On the Basis of on our previous reports using PCSK9 ELISA in a healthy population, we assumed a mean value of 89 μg/L at baseline and SD 32 (8). With a likely effect of 12.5%, an α value of 0.01, and a 90% power, we expected that a minimum of 200 participants per group would be required. The estimated cohort size effect is considered a minimum and is likely to be larger. Because each subject serves as his or her own control, we anticipated achieving sufficient statistical robustness for firm conclusions. Therefore we analyzed 250 men and 250 women randomized to placebo and rosuvastatin and determined PCSK9 concentrations at baseline and at 1 year. In a sex-specific analysis, we compared baseline clinical characteristics between the placebo and rosuvastatin groups using t-tests for continuous variables and the χ2 statistic for categorical variables. The difference in the change in PCSK9 and LDL-C over time in all groups was tested using Spearman rank correlation coefficients. We used ANOVA and Tukey–Kramer multiple comparison to determine differences in PCSK9 by quintile of LDL-C, adjusted for age, sex, body mass index, blood pressure, serum glucose, serum concentrations of lipids and lipoprotein lipids (total cholesterol, triglycerides, LDL-C, HDL-C), apolipoproteins AI and B, and hsCRP. Correlations between PCSK9 and these variables were analyzed by Spearman rank correlation coefficients.
Baseline characteristics of the 500 men and 500 women participating in this study, stratified by rosuvastatin or placebo use, are shown in Table 1. As would be anticipated in a randomized trial, there were no significant differences at study entry within each sex-specific group according to treatment allocation.
Baseline and 1-year concentrations of measured lipid parameters, hsCRP, and PCSK9 are shown in Table 2 and Fig. 1. Median (interquartile range) baseline concentrations of PCSK9 were higher in women [73 (62–90) ng/mL (n = 499)] than in men [69 (57–81) ng/mL (n = 500)] (P < 0.005). Participants randomized to placebo had no significant change in any measured variable, including PCSK9, suggesting considerable stability of PCSK9 concentrations over time. In contrast, participants randomized to rosuvastatin had significant reductions in total cholesterol, LDL-C, triglycerides, and hsCRP as well a modest increase in HDL-C. These effects were accompanied by a 35% increase in median concentrations of PCSK9 in women from 75 (66–85) ng/mL to 101 (82–117) ng/mL, P < 0.0001, and a 28% increase in men from 69 (57–8) ng/mL to 89 (71–109) ng/mL, P < 0.0001 (Fig. 1). At baseline, there was a significant correlation (n = 999, r = 0.15, P < 0.0001) between concentrations of PCSK9 and LDL-C; however, this relationship was no longer observed on rosuvastatin treatment (n = 498, r = −0.01, P = 0.84) (see Supplemental Fig. 1, A and B, which accompany the online version of this article at http://www.clinchem.org/content/vol58/issue1).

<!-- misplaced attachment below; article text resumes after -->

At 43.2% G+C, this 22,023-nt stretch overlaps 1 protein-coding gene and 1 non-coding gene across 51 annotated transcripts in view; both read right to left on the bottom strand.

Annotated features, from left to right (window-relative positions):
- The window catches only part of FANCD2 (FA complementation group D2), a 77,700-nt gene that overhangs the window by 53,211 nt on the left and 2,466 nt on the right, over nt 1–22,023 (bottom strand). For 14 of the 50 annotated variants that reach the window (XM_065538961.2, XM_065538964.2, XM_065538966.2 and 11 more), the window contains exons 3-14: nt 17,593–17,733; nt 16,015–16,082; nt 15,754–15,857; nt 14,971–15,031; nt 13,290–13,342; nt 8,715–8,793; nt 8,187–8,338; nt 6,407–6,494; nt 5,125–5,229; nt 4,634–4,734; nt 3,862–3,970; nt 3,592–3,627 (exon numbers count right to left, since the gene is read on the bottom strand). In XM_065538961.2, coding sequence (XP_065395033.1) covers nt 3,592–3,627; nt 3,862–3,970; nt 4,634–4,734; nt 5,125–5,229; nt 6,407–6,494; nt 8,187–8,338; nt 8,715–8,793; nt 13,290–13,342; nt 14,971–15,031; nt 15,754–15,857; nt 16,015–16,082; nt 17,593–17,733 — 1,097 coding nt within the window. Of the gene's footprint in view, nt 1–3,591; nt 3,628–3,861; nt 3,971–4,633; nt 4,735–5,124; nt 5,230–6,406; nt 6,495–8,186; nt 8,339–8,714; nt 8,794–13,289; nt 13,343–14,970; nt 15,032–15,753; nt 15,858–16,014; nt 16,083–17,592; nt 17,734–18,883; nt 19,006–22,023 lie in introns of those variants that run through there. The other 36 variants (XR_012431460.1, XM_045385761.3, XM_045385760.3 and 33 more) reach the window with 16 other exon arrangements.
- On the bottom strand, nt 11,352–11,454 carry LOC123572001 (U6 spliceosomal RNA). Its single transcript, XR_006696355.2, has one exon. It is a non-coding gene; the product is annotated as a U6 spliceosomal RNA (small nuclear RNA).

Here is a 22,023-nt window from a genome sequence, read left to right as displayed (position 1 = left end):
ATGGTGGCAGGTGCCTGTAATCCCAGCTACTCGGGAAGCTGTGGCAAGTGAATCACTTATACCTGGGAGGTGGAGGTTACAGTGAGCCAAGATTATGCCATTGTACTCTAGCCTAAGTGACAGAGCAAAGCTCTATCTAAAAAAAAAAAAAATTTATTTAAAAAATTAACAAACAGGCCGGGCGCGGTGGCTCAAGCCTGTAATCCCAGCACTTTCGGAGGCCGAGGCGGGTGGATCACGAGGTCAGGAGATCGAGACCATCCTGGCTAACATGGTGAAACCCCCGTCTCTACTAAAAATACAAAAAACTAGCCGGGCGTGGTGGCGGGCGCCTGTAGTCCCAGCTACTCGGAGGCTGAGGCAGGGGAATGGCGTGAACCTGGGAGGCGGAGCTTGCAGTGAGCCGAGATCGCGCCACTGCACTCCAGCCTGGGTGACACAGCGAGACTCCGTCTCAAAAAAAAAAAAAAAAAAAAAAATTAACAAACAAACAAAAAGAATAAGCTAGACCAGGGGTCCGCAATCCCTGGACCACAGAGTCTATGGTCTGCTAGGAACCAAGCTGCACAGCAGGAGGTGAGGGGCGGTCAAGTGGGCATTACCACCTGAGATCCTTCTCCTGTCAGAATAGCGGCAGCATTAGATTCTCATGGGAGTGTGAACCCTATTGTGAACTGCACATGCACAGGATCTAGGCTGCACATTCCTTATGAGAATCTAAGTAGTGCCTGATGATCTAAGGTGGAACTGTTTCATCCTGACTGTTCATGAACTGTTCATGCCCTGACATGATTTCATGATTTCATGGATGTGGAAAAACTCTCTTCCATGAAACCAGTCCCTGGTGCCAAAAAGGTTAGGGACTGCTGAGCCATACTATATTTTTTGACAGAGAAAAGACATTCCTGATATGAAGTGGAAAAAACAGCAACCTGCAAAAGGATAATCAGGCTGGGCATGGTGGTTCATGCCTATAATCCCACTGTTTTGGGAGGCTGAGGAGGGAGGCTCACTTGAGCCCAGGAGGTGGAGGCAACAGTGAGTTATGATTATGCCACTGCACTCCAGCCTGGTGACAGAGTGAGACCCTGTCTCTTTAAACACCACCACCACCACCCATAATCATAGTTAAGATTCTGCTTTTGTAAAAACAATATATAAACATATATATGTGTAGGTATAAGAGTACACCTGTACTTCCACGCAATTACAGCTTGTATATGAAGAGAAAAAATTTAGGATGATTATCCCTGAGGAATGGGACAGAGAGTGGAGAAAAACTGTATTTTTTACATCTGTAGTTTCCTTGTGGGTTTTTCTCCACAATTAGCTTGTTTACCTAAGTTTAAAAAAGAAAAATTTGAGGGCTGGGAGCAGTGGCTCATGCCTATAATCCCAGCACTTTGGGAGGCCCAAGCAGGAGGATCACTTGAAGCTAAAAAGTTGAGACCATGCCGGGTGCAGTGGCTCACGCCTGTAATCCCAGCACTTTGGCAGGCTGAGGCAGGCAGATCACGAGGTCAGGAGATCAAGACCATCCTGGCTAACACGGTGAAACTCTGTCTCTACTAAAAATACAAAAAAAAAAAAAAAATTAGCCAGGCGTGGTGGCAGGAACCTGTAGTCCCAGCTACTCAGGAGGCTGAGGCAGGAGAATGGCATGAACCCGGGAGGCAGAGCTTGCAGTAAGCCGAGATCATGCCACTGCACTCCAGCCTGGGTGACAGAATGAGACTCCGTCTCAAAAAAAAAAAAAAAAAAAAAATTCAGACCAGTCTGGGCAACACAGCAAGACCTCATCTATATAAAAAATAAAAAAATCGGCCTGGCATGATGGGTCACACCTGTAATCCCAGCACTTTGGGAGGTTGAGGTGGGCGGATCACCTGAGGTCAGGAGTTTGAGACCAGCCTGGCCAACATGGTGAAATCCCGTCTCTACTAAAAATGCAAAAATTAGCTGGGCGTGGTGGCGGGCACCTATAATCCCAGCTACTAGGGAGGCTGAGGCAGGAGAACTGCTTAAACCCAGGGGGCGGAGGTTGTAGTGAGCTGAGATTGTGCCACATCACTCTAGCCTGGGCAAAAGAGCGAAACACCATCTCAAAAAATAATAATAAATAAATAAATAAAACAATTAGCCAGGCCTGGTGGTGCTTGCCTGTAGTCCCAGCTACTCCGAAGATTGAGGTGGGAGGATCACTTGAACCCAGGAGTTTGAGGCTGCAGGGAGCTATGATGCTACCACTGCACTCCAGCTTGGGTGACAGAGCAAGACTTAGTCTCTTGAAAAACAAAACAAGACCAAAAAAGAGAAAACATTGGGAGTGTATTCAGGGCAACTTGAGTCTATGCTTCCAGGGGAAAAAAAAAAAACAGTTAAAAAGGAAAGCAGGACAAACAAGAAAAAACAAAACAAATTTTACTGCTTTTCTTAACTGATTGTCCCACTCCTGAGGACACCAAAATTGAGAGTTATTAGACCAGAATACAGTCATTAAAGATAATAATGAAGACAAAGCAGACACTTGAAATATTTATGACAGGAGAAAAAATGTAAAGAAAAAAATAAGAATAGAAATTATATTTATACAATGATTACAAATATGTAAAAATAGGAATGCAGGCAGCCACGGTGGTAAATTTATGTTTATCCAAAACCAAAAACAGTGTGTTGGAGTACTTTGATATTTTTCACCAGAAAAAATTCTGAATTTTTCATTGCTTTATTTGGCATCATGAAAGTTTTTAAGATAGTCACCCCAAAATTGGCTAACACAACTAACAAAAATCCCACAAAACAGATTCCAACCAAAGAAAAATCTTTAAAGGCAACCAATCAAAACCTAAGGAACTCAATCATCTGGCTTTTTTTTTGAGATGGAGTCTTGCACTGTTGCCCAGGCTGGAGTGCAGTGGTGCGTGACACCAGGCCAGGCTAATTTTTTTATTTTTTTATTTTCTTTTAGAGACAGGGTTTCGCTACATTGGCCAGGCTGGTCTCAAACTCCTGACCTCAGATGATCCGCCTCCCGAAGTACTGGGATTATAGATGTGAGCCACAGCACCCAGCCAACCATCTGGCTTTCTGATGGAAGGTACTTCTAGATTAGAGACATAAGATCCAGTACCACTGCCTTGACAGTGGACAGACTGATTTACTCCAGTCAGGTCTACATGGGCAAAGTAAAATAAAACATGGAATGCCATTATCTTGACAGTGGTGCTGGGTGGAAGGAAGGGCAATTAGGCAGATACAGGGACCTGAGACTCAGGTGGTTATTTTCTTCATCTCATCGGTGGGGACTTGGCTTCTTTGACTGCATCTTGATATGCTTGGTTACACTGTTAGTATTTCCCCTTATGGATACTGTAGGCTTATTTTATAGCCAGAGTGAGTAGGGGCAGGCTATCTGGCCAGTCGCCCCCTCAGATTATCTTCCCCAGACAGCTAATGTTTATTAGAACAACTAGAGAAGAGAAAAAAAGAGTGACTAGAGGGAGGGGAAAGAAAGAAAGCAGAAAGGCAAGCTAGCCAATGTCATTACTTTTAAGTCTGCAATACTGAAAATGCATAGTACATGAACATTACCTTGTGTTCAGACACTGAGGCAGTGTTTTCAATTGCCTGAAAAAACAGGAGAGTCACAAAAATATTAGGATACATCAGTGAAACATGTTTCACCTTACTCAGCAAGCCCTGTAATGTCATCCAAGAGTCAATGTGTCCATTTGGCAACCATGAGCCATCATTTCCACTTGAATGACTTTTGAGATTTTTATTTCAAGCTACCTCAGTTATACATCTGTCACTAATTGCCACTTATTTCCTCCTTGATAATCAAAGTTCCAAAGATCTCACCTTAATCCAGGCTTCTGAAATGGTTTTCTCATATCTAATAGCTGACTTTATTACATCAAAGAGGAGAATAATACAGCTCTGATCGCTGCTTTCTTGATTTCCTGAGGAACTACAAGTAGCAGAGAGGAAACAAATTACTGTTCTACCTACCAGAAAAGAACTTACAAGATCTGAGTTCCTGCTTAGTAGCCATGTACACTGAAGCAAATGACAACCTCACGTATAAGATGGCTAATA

Furthermore, the individual LDL-C percent change from baseline in response to rosuvastatin treatment was plotted in a declining manner as shown in Fig. 2A and corresponding individual percent change from baseline in PCSK9 in Fig. 2B. Although individual variation among those allocated to rosuvastatin was wide, a significant relationship was observed between the magnitude of LDL-C reduction and the increase in PCSK9 concentrations; this was seen in both an analysis of quintiles of LDL-C reduction (Fig. 2C) and when the LDL-C change was treated as a continuous variable (Fig. 2D). A similar response was observed for apolipoprotein B and non–HDL-C changes and PCSK9 changes (data not shown).
Polymorphism at rs11591147 PCSK9 (R46L) was found in 46 of 955 individuals (24 male heterozygotes, 21 female heterozygotes, and 1 male homozygote). The allele frequency was thus 47 of 1910 chromosomes or 0.0246, close to that previously reported in population-based studies (6). The sole homozygous subject was excluded from further analysis. Serum PCSK9 at baseline was lower in carriers of the R46L SNP by −19% (P < 0.005) (see online Supplemental Fig. 2A). And as seen in previous studies (6), the baseline LDL-C concentrations in R46L carriers were lower by −9% in men (n = 24, mean 94 mg/dL, vs n = 451, mean 103 mg/dL) and by −7% in women (n = 21, mean 100 mg/dL, vs n = 458, mean 107 mg/dL). In the rosuvastatin arm with available genetic status (n = 478), no significant differences in LDL-C reduction were observed as influenced by the genetic status and thus no increased response to statin therapy in the R46L carriers (see online Supplemental Fig. 2B).